Preventing cancer requires intimate knowledge of how cancer starts, what causes it to grow and flourish, and how to stop it in its tracks. Sometimes this comes in the form of a vaccine (the HPV vaccine for cervical and head and neck cancers), a screening (a colonoscopy for colorectal cancer) or a blood test (the PSA level test for prostate cancer). [More]
Study could lead to potential therapeutic targets to treat Ewing Sarcoma

Study could lead to potential therapeutic targets to treat Ewing Sarcoma

A University of Colorado Cancer Center study published in the journal PLoS One finds alterations in expression of genes PIK3R3 and PTEN, more commonly observed in adult tumors, in the rare, young-adult bone cancer Ewing Sarcoma, potentially offering ways to improve therapy. [More]
Clusters of gene-blocking microRNAs can limit spread of cancer

Clusters of gene-blocking microRNAs can limit spread of cancer

Cancers that have spread throughout the body, a process known as metastasis, are difficult, often impossible, to control. They are the leading cause of cancer-related deaths. [More]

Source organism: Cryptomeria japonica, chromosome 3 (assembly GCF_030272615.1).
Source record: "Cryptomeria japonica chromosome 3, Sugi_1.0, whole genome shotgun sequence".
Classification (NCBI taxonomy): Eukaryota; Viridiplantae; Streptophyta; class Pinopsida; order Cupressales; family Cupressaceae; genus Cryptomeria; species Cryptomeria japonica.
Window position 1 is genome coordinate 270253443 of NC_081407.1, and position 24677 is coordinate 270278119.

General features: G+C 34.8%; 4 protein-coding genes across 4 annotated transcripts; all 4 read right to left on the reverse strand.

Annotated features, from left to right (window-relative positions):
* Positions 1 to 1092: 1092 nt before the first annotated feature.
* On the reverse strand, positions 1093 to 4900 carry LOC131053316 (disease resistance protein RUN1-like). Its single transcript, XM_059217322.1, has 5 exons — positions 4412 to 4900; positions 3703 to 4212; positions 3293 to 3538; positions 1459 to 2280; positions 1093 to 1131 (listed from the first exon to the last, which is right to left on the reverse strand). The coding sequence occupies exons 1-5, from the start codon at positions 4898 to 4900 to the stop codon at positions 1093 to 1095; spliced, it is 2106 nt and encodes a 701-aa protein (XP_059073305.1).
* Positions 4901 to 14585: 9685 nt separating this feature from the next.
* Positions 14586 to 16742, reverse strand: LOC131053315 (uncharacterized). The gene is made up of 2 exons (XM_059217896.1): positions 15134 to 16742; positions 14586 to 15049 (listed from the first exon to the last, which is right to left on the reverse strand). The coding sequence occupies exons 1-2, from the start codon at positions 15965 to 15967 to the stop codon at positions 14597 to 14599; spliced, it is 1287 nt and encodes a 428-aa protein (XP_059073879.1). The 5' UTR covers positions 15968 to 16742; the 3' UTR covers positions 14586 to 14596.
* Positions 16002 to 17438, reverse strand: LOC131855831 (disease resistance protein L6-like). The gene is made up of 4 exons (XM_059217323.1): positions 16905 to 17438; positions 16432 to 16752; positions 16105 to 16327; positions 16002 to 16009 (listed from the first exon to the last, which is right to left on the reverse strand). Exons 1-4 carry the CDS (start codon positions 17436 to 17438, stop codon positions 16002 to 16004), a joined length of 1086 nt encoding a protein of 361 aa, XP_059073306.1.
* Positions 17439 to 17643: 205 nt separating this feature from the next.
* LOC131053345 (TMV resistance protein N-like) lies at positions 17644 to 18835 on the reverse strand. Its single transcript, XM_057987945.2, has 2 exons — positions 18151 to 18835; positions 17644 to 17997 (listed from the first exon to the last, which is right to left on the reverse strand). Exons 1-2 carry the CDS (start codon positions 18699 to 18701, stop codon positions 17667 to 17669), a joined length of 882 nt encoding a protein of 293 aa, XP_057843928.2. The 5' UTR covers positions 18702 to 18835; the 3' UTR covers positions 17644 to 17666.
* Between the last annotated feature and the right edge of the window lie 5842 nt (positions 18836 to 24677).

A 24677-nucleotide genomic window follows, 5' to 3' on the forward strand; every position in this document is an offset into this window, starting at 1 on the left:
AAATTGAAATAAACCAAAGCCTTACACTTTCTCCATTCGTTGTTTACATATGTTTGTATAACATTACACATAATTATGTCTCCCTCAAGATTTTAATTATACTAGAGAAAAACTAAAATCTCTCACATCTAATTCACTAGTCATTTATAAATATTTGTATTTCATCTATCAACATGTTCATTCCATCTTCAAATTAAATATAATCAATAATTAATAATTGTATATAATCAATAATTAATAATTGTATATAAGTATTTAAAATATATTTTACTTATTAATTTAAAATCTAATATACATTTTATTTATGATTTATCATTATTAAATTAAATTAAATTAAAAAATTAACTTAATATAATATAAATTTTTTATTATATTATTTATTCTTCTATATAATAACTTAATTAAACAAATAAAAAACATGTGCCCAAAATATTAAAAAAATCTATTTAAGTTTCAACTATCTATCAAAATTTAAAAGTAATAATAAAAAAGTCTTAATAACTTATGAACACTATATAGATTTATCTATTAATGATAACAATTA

Movement tracking device can effectively help assess progression of Parkinson's disease

Movement tracking device can effectively help assess progression of Parkinson's disease

A device that measures movement and balance can effectively help assess and track the progression of Parkinson's disease, even when medications are used to reduce Parkinson's symptoms, UT Southwestern Medical Center research found. [More]
New test can help measure vital aspects of retinal health

New test can help measure vital aspects of retinal health

New research published in the February 2015 issue of The FASEB Journal details a test developed using mice that can help measure two important aspects of retinal health--the function of retinal blood vessels and light-detecting cells. This approach opens new possibilities for understanding the molecular changes that occur in retinal disease and for evaluating the benefits of treatment early in the course of disease. [More]
Mathematical models of cancer behavior offer new insights on tumor growth

Mathematical models of cancer behavior offer new insights on tumor growth

Hassan Fathallah-Shaykh, M.D., Ph.D., believes that math can transform medicine, and he has the numbers to prove it. [More]
Multiplexed testing for EGFR and ALK gene rearrangements may be cost-effective for NSCLC treatment